The Sustainable Development Goals (SDGs) of the United Nations were adopted in 2015 and are to be achieved by 2030. All 193 UN member startes have signed this program, also known as Agenda 2030. The 17 goals cover all major topics, are further refined in 169 sub-goals and represent the guidelines for governments to leave behind a planet worth living on for future generations.

Despite considerable successes in the fight against poverty since 1990, over 800 million people are still living in extreme poverty, around 70% of whom are women. The ambition of the new Agenda for Sustainable Development is to eradicate extreme poverty completely by 2030. In order to tackle the problem of poverty comprehensively, Goal 1 includes not only the eradication of extreme poverty but also a sub-goal on the eradication of relative poverty, which is based on national definitions. read more

Although the situation has improved in many countries, many people around the world still go hungry or suffer from malnutrition. Malnutrition affects almost 800 million people worldwide, most of whom are women and children. The 2030 Agenda has set itself the goal of ending hunger and all forms of malnutrition in the world over the next 15 years. In view of the rapidly increasing global demand for food, it is estimated that global food production will have to more than double by 2050. read more

The SDGs have made a significant contribution to improving health worldwide, e.g. in the fight against diseases such as AIDS, tuberculosis and malaria. For example, deaths from malaria have fallen by 60% since 2000. Nevertheless, the results in many areas, such as the reduction of child and maternal mortality, have fallen short of expectations. The experience of the SDGs teaches us that health problems should not be considered individually, but as a whole. Education and food security have been proven to influence the success of health programmes. read more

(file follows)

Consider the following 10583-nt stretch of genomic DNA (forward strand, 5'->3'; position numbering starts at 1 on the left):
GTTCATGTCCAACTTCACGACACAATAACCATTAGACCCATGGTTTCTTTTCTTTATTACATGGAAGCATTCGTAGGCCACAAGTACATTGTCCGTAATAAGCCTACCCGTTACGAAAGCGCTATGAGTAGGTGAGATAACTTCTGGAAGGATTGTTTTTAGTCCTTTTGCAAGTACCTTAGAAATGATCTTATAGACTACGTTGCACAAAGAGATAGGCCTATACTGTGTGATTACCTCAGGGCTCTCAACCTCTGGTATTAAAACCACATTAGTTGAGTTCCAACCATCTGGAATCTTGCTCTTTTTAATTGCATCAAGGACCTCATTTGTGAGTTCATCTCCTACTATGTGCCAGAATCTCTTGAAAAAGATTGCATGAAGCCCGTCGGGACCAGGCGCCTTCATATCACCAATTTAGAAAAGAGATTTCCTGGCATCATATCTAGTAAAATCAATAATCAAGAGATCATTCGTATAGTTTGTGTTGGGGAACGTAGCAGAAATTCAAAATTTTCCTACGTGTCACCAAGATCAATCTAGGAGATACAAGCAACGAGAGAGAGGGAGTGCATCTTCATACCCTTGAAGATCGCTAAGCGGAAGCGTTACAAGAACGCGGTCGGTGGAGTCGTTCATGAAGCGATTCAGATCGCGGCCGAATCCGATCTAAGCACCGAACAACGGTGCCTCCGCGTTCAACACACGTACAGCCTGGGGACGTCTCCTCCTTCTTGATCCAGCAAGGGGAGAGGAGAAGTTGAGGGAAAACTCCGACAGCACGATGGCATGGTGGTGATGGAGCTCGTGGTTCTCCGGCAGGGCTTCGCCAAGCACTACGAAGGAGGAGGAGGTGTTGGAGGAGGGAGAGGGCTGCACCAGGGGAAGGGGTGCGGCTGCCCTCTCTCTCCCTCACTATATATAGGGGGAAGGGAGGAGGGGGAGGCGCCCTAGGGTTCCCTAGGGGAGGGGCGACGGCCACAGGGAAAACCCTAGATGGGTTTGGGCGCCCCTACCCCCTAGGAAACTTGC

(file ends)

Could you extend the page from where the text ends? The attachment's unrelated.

The international community has recognised the importance of quality education and training. Quality basic education and vocational training is central to improving the living conditions of individuals, communities and society as a whole. Goal 4 is based on the findings of the Millennium Development Goals (MDGs). In addition to primary education for all children, it aims to ensure that basic education and vocational education and training are harmonised. read more

Gender inequality is one of the biggest obstacles to sustainable development, economic growth and poverty reduction. Thanks to MDG 3 on gender equality and the empowerment of women, considerable progress has been made in enrolling girls in school and integrating women into the labour market. Gender equality gained high visibility through MDG 3. However, due to the narrow focus of the goal, important issues such as violence against women, economic inequality and the low participation of women in political decision-making structures were not addressed. read more

Access to drinking water and sanitation is a human right and, together with water as a resource, a crucial factor for all aspects of social, economic and environmental development. The targets on drinking water and sanitation have been integrated into the MDGs, but other aspects crucial to sustainable development in this area have not been addressed. These aspects include water resource management, sanitation, water quality and reducing vulnerability to water-related diseases. read more

Access to energy is an essential prerequisite for the realisation of many sustainable development goals. The goals go far beyond the energy sector: overcoming poverty, increasing food production, providing clean water, improving public health, expanding the education system, promoting the economy and empowering women. Today, 1.6 billion people worldwide have no access to electricity and 2.5 billion people depend on traditional biomass as a source of energy. read more

According to current data, over 200 million people worldwide are unemployed, especially young people. Labor and economic growth contribute significantly to the fight against poverty. The promotion of sustainable growth, a green economy and the creation of sufficient decent jobs, while respecting human rights and planetary boundaries, are of central importance for developing countries as well as for emerging and industrialised countries. read more

Investments in sustainable infrastructure and in scientific and technological research increase economic growth, create jobs and promote prosperity. Over the next 15 years, infrastructure projects totalling billions of euros are planned in developing and emerging countries. Goal 9 is about building resilient infrastructure and promoting sustainable industrialisation and innovation. In order to make infrastructures and industries sustainable, resources are to be used more efficiently and clean, environmentally friendly technologies and industrial processes promoted by 2030. read more